Up Jumps the Devil is a book more about the past than the previous three in the series. We get to meet Allen Stencil, who has a history with Deb. And we also get to meet some more of Kezzie Knott's neighbors.

The mystery is all about land and how it's inherited when people die. And a couple of people definitely die in this book. As usual, the murders also somehow wind up touching Deb and her very extended family.

It still got confused here and there because there were what seemed like hundreds (okay only a few dozen) of new Knott (and Knott affiliated) family members.

Kidd was still there, as was Dwight, and there was even a little bit of strife between Kidd and Deb, which was interesting. A little bit of strife is always interesting.

It's not the most involved and complicated mystery Maron's written, but all the family drama and action more than made up for the thinner than usual plot. ( )
  DanieXJ | May 9, 2014 |
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Author nameRoleType of authorWork?Status
Margaret Maronprimary authorall editionscalculated
Craig,DanCover artistsecondary authorsome editionsconfirmed

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Dedication
For Sara Ann Freed,
now my nurturing editor,
but years ago the friend who first said,
'Why don't you write another book about
North Carolina?'
First words
Most of my brothers-
Most of my respectable brothers, that is-
(Which also includes the ones that've sowed all their wild oats and are now settling into gray-haired middle age and trying to pretend they've been respectable all along.)
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The story follows North Carolina's Judge Deborah Knott on a Thanksgiving Day investigation into the murder of a man from her father's moonshine-making past.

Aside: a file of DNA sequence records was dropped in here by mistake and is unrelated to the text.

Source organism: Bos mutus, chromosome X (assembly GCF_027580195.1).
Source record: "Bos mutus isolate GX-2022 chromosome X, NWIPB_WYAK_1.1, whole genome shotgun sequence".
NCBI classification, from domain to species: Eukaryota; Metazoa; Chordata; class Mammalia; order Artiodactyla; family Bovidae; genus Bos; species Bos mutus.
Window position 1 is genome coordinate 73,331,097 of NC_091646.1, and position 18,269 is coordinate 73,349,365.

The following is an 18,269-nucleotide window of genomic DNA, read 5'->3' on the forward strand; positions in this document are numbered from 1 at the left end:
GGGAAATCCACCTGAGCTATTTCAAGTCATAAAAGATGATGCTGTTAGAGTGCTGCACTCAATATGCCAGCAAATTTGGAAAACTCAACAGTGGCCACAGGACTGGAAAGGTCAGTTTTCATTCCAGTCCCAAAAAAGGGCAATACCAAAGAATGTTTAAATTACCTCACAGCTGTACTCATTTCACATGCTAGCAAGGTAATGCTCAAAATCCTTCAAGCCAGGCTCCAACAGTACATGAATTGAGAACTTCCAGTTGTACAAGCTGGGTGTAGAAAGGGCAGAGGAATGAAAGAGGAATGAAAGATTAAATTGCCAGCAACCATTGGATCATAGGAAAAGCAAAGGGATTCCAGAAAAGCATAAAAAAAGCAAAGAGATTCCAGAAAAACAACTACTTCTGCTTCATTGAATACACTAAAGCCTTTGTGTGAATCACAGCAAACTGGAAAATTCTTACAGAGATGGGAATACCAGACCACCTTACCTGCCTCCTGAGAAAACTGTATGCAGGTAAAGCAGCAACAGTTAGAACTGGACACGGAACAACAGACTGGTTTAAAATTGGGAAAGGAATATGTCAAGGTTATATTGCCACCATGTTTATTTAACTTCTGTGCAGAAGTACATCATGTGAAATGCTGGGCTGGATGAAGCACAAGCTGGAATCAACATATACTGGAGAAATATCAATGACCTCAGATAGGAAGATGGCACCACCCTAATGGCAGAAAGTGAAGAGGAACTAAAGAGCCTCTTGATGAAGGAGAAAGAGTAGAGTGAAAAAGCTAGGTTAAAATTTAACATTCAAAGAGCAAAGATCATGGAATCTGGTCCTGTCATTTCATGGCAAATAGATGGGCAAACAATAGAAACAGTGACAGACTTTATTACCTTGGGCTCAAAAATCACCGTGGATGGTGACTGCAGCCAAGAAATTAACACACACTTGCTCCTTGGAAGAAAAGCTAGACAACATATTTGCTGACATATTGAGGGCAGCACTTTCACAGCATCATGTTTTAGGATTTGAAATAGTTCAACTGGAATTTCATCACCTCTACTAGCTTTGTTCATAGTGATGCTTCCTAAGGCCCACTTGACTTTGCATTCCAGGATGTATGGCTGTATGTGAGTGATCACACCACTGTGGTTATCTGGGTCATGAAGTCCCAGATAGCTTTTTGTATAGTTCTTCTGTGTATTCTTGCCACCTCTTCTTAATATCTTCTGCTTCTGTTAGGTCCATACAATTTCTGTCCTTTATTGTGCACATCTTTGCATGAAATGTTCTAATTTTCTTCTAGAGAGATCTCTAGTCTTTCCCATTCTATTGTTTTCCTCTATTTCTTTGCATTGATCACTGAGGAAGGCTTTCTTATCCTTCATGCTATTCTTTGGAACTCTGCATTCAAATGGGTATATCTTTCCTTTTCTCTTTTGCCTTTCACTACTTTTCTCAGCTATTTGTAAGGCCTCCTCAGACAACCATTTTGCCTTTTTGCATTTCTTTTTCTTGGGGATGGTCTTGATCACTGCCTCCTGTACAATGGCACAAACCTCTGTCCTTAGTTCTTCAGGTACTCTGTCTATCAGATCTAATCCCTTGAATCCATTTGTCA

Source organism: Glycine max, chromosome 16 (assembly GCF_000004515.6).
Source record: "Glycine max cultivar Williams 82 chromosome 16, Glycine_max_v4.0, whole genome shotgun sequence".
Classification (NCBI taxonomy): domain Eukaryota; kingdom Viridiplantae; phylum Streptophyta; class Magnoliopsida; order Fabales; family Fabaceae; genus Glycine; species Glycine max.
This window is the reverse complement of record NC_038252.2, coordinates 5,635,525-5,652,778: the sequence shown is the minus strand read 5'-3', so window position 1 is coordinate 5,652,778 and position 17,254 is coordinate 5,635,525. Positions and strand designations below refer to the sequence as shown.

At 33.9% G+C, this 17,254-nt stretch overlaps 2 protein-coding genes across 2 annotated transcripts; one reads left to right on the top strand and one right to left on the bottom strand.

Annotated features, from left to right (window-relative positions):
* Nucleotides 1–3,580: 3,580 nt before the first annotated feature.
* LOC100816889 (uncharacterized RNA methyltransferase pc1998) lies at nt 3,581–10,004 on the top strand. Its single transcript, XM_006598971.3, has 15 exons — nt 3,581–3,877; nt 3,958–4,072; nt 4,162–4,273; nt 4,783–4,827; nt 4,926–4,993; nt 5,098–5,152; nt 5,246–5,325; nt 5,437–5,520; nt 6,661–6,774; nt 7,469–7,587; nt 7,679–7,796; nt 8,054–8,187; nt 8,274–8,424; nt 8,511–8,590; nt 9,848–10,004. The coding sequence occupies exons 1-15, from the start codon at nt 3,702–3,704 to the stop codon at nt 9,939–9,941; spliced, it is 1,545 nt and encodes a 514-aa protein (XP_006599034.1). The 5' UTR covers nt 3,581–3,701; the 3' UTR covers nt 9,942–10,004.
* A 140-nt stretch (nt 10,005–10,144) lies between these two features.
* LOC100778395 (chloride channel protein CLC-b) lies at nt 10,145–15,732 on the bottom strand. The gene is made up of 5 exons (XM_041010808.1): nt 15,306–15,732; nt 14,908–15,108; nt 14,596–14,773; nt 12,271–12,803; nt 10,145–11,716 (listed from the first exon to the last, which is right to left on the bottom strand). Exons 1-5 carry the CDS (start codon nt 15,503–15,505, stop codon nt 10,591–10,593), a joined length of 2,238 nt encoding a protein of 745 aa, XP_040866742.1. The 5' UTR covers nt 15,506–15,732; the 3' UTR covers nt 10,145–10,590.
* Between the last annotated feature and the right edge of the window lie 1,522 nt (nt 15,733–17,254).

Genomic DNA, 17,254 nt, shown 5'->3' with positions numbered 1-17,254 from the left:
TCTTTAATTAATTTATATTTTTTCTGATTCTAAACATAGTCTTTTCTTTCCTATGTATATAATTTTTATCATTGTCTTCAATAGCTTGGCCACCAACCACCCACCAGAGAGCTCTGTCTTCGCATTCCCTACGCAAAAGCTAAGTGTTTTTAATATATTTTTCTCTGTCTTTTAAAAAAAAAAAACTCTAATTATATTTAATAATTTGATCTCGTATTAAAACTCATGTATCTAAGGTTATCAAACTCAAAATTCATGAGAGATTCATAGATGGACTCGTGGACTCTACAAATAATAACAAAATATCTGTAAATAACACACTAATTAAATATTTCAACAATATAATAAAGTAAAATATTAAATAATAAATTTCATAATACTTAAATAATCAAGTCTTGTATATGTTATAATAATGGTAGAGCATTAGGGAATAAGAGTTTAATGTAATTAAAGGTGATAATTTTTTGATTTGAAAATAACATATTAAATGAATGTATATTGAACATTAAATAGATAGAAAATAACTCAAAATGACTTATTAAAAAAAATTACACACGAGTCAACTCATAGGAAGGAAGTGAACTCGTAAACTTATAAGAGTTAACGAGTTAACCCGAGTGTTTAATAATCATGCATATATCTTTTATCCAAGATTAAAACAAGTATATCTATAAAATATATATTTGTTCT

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Judge Deborah Knott should have known better than to take a casserole to a neighbour's house of sorrow. Yes, she owed something to his memory when she heard he'd been killed, but she should have realized that his big-haired, chain-smoking widow wasn't as innocent as she pretended. Yet paying a condolence call on a murderer is only the least of the young judge's problems in this the fourth of Margaret Maron's award-winning series.

Another neighbour is killed almost immediately and this time no one knows why. Is is because his farm has quadrupled in value? Is it his collection of old classic cars? Or has he fatally jerked a killers' chain one time too many?

In the meantime, skeletons keep dropping out of Deborah's own closet every time she opens the door. A past lover shows up to the bemusement of her present lover, her brother seems to have an urgent need for ready cash and she can never be too sure if her own father, and ex-moonshiner, is quite as retired as he says he is.

Now the judge must decide whether family loyalties or judicial standards will prevail.